WASHINGTON (AP) — The U.S. decided to pull its Patriot missile defense force out of Turkey mainly because it sees a declining Syrian military threat, including a depleted stockpile of Scud missiles capable of striking Turkish territory, the Pentagon said Monday.
The move is the latest twist in an evolving U.S.-Turkey partnership that is coping with the fallout from Syria's civil war. Just last month Turkey agreed to take a more active role in the U.S.-led campaign against the Islamic State group in Syria and Iraq and to allow the U.S. to use its bases for airstrikes. Last week the U.S. military announced that six F-16 fighter jets had arrived at Turkey's southern Incirlik air base, and they began flying missions over Syria on Wednesday.
U.S. officials have said they also are considering deploying combat search-and-rescue aircraft and personnel to Turkey, now that the F-16s are flying, and Turkey and the U.S. are in talks on how to integrate Turkish warplanes into the U.S.-led air campaign.
A Pentagon spokesman, Navy Capt. Jeff Davis, said Monday that a battery of Patriot missiles operated by the U.S. Army would be withdrawn from Turkey in October and not replaced. He said the battery would return to the U.S. for upgrades and said the move will not lessen the U.S. commitment to helping defend Turkey against threats from Syria.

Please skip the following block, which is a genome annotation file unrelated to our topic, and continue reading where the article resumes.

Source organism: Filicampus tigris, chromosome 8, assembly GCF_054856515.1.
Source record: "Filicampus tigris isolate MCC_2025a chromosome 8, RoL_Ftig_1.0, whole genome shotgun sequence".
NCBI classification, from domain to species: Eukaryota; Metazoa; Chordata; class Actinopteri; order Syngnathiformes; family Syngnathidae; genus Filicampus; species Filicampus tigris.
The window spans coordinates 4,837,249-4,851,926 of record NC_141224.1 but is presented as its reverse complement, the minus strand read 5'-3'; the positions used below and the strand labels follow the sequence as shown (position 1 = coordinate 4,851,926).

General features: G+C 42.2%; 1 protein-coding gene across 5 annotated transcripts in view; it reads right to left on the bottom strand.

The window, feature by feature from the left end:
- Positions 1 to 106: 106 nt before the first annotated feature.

State Department spokesman John Kirby rejected suggestions that Turkish officials were angered by the U.S. withdrawal.
"I'm told that the conversation was very candid and forthright, and that at the end of it, they understood the reasons behind it," Kirby said. "Characterizations of them being livid, or being heated, or them being, you know, angry, that's not how it's been described to me."
Kirby said the State Department is confident that other U.S. missile defenses in the region, including Navy ships in the Mediterranean, are adequate.
"Nothing's changed about our commitments to security in the region," he said. "We are comfortable here at the State Department that the military, our military, retains the kinds of capabilities in the region to deal with whatever ballistic missile threats would arise."
Patriots, which are designed to defend against aircraft as well as ballistic missiles, were first sent to Turkey in January 2013 as part of a NATO response to Turkey's request for support against what it saw as a threat from Syrian missiles.
"The threat calculus has changed somewhat since 2013 as we we've seen the Assad regime grow weaker and as we've seen them shoot through the majority of their missile stock at targets there domestically," Davis told reporters.
The Patriots were never fired, he said.
Davis declined to provide specifics on the remaining Syrian missile stockpile but said it has diminished greatly since the early period of the Syrian civil war when the Bashar Assad government frequently fired Scud missiles at rebel forces.
"We've seen that drop off now," Davis said.
The spokesman said the changed circumstances in Turkey led to a judgment that the Patriots could be withdrawn this fall to upgrade them while Patriot missile batteries remain deployed in other parts of the world facing a bigger threat.
"For now, we don't necessarily assess this as being the highest priority globally for where these missiles should be," he said.
AP Broadcast correspondent Sagar Meghani contributed to this report.